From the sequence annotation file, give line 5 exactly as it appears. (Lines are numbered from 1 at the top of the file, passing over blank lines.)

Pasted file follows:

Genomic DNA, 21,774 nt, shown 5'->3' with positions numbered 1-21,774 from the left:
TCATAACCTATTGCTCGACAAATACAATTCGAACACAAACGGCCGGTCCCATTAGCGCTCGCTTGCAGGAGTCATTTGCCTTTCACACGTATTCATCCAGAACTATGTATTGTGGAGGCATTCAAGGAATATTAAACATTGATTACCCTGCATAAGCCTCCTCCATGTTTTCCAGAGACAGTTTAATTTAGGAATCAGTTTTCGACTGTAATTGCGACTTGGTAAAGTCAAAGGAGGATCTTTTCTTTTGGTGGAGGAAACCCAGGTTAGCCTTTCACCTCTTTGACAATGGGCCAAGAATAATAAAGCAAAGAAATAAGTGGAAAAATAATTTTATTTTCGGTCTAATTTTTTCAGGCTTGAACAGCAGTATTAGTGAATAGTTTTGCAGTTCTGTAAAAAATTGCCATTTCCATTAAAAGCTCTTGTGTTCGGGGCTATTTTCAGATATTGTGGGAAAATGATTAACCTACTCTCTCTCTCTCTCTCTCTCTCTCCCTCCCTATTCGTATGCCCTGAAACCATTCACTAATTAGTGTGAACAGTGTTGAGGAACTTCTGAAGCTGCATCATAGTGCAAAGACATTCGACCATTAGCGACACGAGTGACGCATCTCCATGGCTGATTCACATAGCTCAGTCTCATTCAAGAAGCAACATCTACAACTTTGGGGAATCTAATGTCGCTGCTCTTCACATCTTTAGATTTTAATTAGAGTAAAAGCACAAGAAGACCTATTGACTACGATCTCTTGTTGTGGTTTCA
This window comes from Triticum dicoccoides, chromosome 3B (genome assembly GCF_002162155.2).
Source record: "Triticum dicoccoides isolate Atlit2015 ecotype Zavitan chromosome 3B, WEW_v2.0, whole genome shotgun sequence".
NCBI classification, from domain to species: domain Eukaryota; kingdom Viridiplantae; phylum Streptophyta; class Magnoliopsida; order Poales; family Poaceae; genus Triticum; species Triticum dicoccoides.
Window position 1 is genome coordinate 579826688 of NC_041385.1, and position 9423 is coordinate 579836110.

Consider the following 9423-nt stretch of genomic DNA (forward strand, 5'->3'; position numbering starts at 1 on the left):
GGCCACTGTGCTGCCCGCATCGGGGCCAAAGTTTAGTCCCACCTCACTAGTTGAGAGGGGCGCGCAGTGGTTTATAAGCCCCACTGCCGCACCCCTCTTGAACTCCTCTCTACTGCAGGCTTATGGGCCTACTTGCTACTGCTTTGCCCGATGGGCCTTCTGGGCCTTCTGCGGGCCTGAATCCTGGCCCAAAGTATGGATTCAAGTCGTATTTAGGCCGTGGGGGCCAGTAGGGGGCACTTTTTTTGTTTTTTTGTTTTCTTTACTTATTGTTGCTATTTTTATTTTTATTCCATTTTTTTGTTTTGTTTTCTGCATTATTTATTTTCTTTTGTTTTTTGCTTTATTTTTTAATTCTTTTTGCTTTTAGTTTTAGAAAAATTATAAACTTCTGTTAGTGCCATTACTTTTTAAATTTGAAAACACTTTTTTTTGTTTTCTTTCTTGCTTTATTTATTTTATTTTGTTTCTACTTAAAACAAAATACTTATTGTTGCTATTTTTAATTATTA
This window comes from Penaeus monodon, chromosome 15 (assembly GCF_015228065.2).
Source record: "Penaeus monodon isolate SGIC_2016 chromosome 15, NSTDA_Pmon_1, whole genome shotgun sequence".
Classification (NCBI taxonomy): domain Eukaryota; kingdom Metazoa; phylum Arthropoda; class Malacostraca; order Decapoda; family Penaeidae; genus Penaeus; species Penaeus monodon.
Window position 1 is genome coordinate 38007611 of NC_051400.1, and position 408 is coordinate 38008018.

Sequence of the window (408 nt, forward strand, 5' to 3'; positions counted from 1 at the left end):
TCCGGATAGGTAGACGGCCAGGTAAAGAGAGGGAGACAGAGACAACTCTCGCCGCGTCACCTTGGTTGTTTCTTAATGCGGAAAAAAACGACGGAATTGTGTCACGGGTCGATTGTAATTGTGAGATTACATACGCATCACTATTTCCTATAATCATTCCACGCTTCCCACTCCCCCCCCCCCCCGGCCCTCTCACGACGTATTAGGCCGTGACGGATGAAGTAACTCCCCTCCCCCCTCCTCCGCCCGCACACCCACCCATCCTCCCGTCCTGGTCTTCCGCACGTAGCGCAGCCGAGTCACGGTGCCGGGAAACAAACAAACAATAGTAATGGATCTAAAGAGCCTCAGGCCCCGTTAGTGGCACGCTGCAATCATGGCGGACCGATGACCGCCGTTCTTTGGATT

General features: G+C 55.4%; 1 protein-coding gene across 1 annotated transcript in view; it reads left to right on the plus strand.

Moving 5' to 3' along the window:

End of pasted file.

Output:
NCBI classification, from domain to species: domain Eukaryota; kingdom Viridiplantae; phylum Streptophyta; class Magnoliopsida; order Poales; family Poaceae; genus Triticum; species Triticum dicoccoides.